May 15 2023

4 Ways Technology Solutions Mitigate Staff Shortages in Rural Healthcare

Innovative technologies improve clinical efficiencies and help rural, independent and community hospitals better utilize fewer resources.

Labor shortages and rising costs impact all healthcare providers, but the strain is more acute for rural, independent and community hospitals. Forty-three percent of rural hospitals have negative operating margins, and staff shortages have forced hundreds of organizations to stop offering services such as obstetrics and chemotherapy, according to Chartis Group.

The physician shortage is expected to worsen over the next decade, according to the Association of American Medical Colleges, as providers retire or switch careers. At the same time, the demand for specialty care is projected to increase as more Americans reach retirement age. 

Technology solutions can provide the necessary support that rural, independent and community hospitals need to care for their communities by helping them better utilize their staff and expand access to specialty resources. Here are four ways health IT solutions can mitigate the effects of staff shortages for these organizations:

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1. Minimizing Clinician Burnout at Independent Hospitals

Around 40 percent of clinicians say they don’t have enough resources to operate at full potential, and 59 percent say their teams are understaffed, a 2022 Bain & Company survey found.

“Why do we get burned out? You’re frustrated, you’re tired,” says Rikki Jennings, chief nursing informatics officer for Zebra Technologies, adding that tools that increase efficiency can help alleviate fatigue and promote job satisfaction. 

Five technology solutions can help improve efficiencies and support an overstretched staff: clinical communication and collaboration (CC&C) platforms, telehealth, automation, artificial intelligence and virtual sitting. Jennings and Dr. Stephanie Lahr, president of healthcare technology company Artisight, say the various technologies build on each other for maximum benefit.

2. Improving Operational Efficiencies Amid Staff Shortages

Virtual sitting, for example, helps cut costs by allowing hospitals to monitor patients across multiple rooms using less staff. The virtual sitter watches patients on screens, speaks into the rooms and calls for nurses when needed. 

To further enhance this system and reduce the cognitive load on the virtual sitter, Lahr explains, “an AI tool can look for patients who are making movements and draw the sitter’s attention to potential problems.”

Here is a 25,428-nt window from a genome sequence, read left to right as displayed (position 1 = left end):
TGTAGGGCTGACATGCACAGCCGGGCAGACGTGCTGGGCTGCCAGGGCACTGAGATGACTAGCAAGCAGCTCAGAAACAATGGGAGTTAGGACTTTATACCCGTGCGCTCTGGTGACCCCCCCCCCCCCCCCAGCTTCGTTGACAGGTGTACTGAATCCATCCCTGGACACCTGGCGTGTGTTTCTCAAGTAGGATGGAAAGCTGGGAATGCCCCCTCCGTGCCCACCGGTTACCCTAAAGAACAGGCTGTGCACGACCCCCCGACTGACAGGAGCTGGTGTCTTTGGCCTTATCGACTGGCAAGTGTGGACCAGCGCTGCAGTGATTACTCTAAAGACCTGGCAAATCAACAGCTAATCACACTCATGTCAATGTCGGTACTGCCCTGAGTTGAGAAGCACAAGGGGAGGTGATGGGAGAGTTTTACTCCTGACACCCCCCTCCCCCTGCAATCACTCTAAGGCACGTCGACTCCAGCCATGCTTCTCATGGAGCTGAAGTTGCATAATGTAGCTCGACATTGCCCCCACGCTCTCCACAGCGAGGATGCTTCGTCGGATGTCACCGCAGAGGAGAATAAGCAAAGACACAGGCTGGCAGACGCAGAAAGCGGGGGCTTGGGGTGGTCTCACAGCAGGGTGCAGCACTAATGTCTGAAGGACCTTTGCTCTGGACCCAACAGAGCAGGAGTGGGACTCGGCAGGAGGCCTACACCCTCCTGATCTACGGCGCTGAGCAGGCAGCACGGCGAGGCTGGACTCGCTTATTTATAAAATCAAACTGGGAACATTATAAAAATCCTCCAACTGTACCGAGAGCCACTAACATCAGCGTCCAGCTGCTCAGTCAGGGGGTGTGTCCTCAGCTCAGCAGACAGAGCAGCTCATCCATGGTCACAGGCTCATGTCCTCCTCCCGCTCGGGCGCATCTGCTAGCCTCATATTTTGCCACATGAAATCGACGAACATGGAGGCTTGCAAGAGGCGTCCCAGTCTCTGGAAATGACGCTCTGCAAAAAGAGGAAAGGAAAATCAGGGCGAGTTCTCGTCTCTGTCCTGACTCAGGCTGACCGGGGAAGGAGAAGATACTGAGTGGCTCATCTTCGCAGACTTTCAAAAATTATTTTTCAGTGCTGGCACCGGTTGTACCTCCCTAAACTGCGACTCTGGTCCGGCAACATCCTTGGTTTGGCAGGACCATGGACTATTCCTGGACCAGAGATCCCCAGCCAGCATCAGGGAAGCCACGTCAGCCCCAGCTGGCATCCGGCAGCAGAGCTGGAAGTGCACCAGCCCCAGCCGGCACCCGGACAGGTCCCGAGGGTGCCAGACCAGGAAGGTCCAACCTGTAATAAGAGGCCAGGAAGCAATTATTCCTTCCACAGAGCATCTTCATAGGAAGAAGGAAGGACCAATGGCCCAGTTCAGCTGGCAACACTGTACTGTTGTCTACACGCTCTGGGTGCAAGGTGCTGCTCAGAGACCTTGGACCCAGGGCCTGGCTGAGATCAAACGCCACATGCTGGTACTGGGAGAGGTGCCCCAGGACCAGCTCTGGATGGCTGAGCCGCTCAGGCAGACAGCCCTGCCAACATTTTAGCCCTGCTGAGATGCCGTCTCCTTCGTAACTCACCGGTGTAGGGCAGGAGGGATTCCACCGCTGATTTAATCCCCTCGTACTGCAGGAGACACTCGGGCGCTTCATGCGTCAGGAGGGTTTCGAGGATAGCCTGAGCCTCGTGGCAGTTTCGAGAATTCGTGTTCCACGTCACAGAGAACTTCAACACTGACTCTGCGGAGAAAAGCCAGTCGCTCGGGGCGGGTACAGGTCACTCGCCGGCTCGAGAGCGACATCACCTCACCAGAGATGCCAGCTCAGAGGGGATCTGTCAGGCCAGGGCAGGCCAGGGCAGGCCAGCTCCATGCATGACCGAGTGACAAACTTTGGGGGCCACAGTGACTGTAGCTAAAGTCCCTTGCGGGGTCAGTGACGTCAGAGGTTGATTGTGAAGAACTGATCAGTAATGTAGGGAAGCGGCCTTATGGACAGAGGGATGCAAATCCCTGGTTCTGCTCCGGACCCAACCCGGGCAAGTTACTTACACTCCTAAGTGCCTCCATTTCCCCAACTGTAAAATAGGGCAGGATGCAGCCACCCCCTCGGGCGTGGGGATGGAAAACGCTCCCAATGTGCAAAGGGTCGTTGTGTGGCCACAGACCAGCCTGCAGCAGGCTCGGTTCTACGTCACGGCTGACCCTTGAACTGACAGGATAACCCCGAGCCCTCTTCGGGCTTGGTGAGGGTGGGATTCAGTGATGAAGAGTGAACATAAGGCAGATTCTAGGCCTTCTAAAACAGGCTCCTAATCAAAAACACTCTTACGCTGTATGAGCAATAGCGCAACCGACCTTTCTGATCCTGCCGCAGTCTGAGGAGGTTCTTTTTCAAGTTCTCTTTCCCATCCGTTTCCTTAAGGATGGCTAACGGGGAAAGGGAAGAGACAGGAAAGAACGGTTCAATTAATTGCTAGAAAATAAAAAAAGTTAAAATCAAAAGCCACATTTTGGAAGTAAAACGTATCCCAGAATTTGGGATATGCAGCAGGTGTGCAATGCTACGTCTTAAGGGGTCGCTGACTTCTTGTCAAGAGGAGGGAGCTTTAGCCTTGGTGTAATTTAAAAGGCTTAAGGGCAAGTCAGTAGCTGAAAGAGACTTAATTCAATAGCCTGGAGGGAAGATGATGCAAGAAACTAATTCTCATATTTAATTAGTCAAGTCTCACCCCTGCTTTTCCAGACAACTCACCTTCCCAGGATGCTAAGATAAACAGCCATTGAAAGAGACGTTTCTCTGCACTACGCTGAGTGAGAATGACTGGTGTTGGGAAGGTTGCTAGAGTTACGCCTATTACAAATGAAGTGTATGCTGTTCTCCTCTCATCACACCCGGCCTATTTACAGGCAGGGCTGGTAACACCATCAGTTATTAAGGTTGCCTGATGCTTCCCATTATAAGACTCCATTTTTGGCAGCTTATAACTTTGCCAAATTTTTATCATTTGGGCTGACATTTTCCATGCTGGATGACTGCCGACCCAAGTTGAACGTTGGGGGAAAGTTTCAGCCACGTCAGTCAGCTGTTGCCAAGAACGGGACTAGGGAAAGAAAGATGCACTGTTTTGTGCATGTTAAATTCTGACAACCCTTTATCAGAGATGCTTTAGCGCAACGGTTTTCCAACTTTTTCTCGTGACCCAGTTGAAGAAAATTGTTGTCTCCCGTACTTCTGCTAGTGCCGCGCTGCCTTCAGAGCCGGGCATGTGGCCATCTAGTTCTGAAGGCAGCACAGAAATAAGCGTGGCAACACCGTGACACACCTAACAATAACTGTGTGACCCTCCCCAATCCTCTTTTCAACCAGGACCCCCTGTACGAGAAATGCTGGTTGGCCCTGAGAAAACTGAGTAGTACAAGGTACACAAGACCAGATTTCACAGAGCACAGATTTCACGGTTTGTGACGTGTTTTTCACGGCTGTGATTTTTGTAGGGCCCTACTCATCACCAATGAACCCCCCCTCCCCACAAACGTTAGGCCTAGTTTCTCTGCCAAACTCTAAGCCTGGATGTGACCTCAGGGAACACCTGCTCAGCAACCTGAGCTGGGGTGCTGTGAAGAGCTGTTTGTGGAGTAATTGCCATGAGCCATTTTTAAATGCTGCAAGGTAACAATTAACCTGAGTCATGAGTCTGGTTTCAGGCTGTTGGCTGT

Lahr says the AI could be programmed to play an automated message into the patient’s room “even if the sitter hasn’t had a chance to say something yet. And we can do that in the patient’s preferred language.” The sitter could then use a CC&C platform to instantly connect with the patient’s care team.

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3. Connecting Rural Clinicians with a Larger Community of Specialists

Jennings notes that technology solutions enable providers to “share information with the right people who can intervene with the patient at the right time.” She gives an example of a stroke patient who seeks care at a rural outpatient clinic staffed by a general practitioner.

Rather than calling another hospital with a specialized stroke team and waiting for the operator to page the doctor, Jennings explains, “the clinician can use a CC&C platform to connect instantly with a stroke specialist at a larger facility.” 

Thanks to telehealth technology, that specialist can give a visual assessment and advise the onsite providers while the patient is being prepared for transport. Telehealth also gives the stroke patient the opportunity for remote follow-up appointments.

“Traditionally, patients would be limited by the resources available within that one hospital or clinic,” Jennings adds. “Rural healthcare providers are not on their own. We’ve really been able to bring down those walls blocking access because of virtual care.”

READ MORE: Learn three benefits of clinical workflow solutions for rural healthcare.

4. Limited Funding Doesn’t Have to Burden Independent Hospitals

“People will have to think creatively in these rural environments about how they might pool resources,” Lahr explains. She says there are viable options for smaller organizations with limited budgets.

She imagines, for example, five 25-bed hospitals partnering to leverage technological tools. Lahr describes this type of arrangement as advantageous because “some of these tools require some amount of scale to make their ROI.” 

Another option could come from the tech companies themselves. Lahr says she can envision telehealth and AI companies, for example, collaborating to offer interoperability between their services, giving rural hospitals the best of both solutions. 

“We have more people to care for who are sicker, and we have less workforce to care for them,” Jennings points out. “There is a great opportunity to look at how things like automation, AI, virtual sitting, telehealth and CC&C enable you to maximize the staff that you do have.”

Technology solutions “allow people who live in rural communities to get more-advanced care closer to home,” Lahr says. She adds that she’s excited to see how AI can be used in the future to further move healthcare forward. “Providing specialty-level knowledge and decision support through AI tools to primary care physicians who remain willing to take care of communities in these environments, I think, is going to be really cool to see.”

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